Requests can be executed on remote servers via call-server and call-web; call-server is suitable for fast remote calls on local or secure networks; call-web makes a call to a remote web service, typically by using SSL/TSL secure connections.
With call-server, you can execute remote requests in parallel, and get results, error messages and exit status in a single command. This makes it easy to distribute and parallelize your application logic and/or build application tiers on a local or any number of remote machines, without having to write any multi-threaded code.
Vely applications are native executables by design. This approach avoids performance loss associated with other schemes, such as byte-code, interpreters and similar. Consequently, small memory footprint is achieved with minimal code overhead and by using on-demand dynamic libraries whenever possible; less memory consumption and higher performance allow for better scaling in high-demand environments.
Server processes generally stay up across any number of requests, increasing response time. The balance between the number of processes and the memory usage during high request loads can be achieved with adaptive feature of vf, Vely's FastCGI process manager. Since Vely processes running in parallel are single-threaded, programming with Vely does not present challenges of thread-based programming and increases run-time stability.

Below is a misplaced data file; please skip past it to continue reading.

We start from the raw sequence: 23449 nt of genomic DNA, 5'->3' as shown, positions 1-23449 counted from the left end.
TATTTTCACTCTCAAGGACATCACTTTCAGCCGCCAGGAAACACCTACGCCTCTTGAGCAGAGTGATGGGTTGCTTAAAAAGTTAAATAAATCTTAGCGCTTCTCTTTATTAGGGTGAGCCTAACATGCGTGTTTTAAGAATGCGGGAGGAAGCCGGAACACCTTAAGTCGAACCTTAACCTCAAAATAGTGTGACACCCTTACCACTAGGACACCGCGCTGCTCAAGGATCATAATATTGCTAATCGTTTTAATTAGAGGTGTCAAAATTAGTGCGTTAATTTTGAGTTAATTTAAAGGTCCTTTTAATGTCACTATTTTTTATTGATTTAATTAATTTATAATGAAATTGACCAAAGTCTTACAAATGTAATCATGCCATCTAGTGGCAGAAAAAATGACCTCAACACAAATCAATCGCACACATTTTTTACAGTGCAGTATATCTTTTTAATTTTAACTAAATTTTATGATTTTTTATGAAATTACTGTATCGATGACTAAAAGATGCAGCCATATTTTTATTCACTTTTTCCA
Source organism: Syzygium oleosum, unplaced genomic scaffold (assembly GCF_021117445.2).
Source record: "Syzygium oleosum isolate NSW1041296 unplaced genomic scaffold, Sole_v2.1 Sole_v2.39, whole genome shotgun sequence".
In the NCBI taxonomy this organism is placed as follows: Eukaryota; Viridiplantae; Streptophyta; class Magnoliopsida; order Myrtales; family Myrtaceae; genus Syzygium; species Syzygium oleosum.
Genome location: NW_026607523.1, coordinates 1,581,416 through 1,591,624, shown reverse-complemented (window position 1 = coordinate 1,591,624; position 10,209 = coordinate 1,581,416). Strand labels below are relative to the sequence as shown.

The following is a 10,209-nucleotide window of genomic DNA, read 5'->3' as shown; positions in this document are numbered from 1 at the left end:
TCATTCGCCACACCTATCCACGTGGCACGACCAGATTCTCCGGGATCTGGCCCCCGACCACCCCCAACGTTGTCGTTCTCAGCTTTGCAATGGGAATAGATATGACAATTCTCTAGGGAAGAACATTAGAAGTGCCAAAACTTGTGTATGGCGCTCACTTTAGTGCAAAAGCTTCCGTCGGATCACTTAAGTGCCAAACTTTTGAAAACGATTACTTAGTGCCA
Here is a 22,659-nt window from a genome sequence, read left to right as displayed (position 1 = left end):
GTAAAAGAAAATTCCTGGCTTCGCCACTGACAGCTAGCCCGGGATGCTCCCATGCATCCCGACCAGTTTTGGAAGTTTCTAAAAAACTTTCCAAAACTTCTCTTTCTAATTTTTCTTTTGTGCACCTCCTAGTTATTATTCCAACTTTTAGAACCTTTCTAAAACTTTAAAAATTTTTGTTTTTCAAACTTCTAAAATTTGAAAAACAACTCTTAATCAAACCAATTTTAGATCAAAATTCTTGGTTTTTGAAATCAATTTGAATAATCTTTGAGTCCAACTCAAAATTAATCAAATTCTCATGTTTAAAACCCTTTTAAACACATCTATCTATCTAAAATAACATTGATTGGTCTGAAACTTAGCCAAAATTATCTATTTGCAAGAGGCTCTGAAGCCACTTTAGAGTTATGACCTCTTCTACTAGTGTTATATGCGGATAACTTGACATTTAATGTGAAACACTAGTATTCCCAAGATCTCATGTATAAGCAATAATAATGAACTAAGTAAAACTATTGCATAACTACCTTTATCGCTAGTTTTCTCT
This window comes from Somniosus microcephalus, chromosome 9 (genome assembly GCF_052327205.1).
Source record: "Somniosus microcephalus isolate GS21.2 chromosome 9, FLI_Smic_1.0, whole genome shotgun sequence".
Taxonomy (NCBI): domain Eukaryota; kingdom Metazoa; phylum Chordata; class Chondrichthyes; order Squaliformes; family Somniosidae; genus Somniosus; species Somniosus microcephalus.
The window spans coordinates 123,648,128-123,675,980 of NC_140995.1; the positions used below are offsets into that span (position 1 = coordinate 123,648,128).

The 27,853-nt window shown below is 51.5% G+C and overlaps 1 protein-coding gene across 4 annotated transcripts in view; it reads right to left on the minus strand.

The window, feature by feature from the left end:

Vely provides access to a number of popular databases, such as MariaDB/mySQL, PostgreSQL and SQLite. (see database-config-file). It supports use of prepared database queries with true automatic unlimited reuse across any number of requests; database connections are persistent and stay connected for the life of the server process.
Vely uses well-known and widely used Free Open Source libraries like cURL, OpenSSL, crypto, FastCGI, standard database-connectivity libraries from MariaDB, PostgreSQL, SQLite etc., for compliance, performance and reliability.
Vely statement-APIs are designed for safety, ease of use, encapsulation, and simple and declarative abstraction of tasks required, making it easier to write stable code. Handling of allocated memory includes memory tracking and automatic freeing, preventing memory leaks which can be fatal to long running processes; similarly, files open with file-handling statements are automatically closed at the end of each request, serving the same purpose. Request-processing and process daemon-izing infrastructure is included.
All Vely code is in .vely files, which contain C code with Vely used within. To create an executable program, vv utility will preprocess .vely files into 100% C code, and link it. Linkage uses various libraries (database, internet etc.), and those are dynamically linked only if needed, keeping the executable the smallest possible. When code changes, Vely FCGI manager (vf) will restart the server (optional).
From source code to executable
Vely programs are built in a single command-line step, and ready to use immediately (see vv). Flexible architecture means the exact same source code can run both as a server application (such as web application back-end) and a command-line program.